Conventional Loan FAQ
A conventional loan is any type of mortgage loan that isn’t guaranteed by the federal government. When you have a conventional loan, it’s either conforming or non-conforming. A conforming conventional loan follows the guidelines as set forth by Fannie Mae and Freddie Mac, and a non-conforming conventional loan doesn’t follow these guidelines.
Let’s jump into some of the most frequently asked questions for conventional loans:
What are the conventional loan requirements?
Most lenders require a credit score of at least 620 in order for you to be eligible for a conventional loan. Additionally, you shouldn’t have a debt-to-income ratio that exceeds 36%.
What down payment is required for a conventional loan?
With a conventional loan, you must put down at least 5% of the home’s purchase price but it’s generally recommended that you put down 20%. If you don’t put down 20% of the home’s price, you will have to pay private mortgage insurance (PMI) for the lifetime of the loan.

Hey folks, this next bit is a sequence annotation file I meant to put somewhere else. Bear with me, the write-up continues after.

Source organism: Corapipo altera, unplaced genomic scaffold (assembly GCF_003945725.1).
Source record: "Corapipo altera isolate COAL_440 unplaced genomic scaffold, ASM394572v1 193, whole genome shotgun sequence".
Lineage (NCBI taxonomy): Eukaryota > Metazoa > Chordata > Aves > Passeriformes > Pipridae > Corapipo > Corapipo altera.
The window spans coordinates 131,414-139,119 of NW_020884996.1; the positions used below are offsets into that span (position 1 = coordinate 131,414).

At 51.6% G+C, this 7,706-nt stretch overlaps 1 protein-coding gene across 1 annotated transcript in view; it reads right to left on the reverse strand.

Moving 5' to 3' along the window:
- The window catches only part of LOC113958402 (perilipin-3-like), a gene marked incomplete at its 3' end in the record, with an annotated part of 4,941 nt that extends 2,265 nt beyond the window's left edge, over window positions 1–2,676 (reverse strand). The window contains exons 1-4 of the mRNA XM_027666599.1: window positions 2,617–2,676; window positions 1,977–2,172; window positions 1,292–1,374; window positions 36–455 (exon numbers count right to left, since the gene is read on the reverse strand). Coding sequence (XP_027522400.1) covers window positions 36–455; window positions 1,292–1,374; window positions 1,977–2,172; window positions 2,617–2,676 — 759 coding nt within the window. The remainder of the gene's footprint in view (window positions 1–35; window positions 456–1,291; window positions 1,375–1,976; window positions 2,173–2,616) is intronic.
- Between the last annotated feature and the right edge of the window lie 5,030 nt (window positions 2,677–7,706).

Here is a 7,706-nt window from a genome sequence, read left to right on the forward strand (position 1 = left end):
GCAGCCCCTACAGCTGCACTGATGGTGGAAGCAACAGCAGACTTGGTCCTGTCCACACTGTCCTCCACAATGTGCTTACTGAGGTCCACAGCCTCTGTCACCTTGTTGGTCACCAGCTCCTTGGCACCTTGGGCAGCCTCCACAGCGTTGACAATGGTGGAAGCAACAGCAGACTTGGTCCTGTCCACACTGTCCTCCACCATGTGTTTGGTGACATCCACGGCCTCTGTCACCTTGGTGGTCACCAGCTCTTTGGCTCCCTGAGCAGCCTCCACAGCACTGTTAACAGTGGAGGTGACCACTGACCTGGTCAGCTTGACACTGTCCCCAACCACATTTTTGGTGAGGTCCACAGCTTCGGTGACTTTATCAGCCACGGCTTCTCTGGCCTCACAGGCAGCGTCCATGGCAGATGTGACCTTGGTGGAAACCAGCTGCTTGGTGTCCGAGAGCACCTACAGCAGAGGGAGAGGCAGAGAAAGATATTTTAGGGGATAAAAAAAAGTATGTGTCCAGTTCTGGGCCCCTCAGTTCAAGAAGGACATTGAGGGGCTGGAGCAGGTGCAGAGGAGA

What types of properties are eligible for conventional loans?
Condos, modular homes, second homes, investment properties, primary residences, planned unit developments, manufactured homes and 1-4 family residences are all eligible for conventional loans.
Are conventional loans assumable?
In general, conventional loans are not assumable.
What are the typical closing costs associated with conventional loans?
Closing costs will typically cost you anywhere from 3% to 9% of the home’s total price. Conventional loan closing costs normally include loan discount fees, title services, lender fees, the appraisal, credit report fees and other miscellaneous fees.
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